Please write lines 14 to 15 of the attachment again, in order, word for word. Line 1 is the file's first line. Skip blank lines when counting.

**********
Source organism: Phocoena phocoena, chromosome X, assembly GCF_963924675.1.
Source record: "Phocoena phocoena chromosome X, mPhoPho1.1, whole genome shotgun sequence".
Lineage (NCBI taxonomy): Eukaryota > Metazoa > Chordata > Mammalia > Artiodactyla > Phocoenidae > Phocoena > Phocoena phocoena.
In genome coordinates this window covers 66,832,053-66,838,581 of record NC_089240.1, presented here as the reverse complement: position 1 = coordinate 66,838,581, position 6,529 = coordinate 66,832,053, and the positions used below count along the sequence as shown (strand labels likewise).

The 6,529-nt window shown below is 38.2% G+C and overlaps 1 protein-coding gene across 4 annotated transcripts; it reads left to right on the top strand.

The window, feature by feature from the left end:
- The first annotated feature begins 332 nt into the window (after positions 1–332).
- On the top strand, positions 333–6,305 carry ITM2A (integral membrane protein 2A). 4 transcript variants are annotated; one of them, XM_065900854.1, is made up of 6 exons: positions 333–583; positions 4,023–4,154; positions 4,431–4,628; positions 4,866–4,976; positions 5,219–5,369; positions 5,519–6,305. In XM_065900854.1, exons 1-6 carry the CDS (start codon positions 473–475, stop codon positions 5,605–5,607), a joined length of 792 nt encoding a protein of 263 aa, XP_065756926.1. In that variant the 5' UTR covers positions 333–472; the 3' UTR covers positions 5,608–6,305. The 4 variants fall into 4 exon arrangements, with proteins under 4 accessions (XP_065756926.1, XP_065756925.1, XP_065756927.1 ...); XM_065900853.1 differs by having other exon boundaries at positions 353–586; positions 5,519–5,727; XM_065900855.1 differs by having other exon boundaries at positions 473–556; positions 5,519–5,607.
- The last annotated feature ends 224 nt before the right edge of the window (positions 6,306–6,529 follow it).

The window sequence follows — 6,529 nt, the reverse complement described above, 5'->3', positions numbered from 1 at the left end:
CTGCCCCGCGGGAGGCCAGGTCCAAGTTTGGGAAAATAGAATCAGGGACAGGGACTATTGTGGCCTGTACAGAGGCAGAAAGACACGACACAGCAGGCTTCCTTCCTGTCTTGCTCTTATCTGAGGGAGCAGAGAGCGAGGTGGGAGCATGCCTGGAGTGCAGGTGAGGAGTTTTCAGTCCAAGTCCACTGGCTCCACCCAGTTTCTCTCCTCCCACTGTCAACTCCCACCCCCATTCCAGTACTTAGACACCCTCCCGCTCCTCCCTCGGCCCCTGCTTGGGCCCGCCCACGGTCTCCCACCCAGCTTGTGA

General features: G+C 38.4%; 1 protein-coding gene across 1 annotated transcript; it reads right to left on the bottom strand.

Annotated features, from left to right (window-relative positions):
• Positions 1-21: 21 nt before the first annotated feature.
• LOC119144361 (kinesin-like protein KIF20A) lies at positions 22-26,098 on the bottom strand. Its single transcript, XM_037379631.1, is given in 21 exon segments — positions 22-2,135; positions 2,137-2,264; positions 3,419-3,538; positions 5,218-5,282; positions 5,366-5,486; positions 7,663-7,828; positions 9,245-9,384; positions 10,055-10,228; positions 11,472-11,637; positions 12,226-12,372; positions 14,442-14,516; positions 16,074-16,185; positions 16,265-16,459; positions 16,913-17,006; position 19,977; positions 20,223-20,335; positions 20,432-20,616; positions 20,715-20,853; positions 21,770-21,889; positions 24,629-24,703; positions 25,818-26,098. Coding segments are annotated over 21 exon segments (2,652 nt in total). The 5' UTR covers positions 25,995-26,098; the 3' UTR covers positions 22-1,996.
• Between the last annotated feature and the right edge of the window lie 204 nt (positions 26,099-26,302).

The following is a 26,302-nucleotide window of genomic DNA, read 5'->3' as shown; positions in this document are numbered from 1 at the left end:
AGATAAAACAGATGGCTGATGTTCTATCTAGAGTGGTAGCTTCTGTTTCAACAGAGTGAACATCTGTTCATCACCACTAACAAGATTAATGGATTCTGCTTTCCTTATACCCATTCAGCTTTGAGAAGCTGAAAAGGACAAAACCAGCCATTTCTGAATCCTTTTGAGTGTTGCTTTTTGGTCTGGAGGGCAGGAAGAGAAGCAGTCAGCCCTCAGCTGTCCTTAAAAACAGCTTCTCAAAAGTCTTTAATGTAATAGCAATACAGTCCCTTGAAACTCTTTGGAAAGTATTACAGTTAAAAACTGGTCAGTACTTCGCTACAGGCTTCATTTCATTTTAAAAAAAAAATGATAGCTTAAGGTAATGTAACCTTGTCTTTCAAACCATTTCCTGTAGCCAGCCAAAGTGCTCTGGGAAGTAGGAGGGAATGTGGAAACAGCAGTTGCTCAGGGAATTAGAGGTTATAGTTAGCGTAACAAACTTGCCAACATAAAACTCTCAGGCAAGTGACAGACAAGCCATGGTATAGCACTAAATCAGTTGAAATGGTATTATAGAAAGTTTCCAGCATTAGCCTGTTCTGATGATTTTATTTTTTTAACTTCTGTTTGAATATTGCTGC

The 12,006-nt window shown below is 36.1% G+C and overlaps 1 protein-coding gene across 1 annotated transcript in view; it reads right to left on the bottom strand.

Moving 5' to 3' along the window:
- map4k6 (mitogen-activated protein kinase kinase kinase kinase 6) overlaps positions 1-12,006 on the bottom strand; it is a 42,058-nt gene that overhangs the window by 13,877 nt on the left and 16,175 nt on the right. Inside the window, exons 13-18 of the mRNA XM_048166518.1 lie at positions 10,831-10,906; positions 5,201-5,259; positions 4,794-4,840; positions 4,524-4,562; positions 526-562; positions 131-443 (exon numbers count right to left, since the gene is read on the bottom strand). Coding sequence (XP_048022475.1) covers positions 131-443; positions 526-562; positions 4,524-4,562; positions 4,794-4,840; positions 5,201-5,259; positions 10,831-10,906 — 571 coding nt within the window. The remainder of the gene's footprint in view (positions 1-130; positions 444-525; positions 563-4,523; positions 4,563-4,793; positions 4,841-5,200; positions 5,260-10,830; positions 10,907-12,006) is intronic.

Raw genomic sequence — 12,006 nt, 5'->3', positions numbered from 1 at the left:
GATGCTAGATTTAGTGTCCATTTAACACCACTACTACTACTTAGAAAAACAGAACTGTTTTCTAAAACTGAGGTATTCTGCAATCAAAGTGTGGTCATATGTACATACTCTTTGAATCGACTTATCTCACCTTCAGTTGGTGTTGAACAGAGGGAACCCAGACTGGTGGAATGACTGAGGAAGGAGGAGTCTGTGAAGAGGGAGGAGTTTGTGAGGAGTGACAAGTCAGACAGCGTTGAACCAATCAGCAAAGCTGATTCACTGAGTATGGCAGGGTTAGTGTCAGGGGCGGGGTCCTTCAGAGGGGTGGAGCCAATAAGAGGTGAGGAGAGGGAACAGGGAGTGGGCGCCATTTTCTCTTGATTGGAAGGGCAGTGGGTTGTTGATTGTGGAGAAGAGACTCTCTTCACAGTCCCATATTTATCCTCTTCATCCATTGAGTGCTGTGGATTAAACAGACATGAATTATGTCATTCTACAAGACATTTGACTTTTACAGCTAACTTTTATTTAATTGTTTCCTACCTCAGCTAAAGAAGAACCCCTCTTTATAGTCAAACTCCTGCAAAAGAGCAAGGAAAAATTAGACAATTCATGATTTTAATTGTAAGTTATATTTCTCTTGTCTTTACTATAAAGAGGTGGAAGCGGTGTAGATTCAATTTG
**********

• Positions 1-21: 21 nt before the first annotated feature.
• LOC119144361 (kinesin-like protein KIF20A) lies at positions 22-26,098 on the bottom strand. Its single transcript, XM_037379631.1, is given in 21 exon segments — positions 22-2,135; positions 2,137-2,264; positions 3,419-3,538; positions 5,218-5,282; positions 5,366-5,486; positions 7,663-7,828; positions 9,245-9,384; positions 10,055-10,228; positions 11,472-11,637; positions 12,226-12,372; positions 14,442-14,516; positions 16,074-16,185; positions 16,265-16,459; positions 16,913-17,006; position 19,977; positions 20,223-20,335; positions 20,432-20,616; positions 20,715-20,853; positions 21,770-21,889; positions 24,629-24,703; positions 25,818-26,098. Coding segments are annotated over 21 exon segments (2,652 nt in total). The 5' UTR covers positions 25,995-26,098; the 3' UTR covers positions 22-1,996.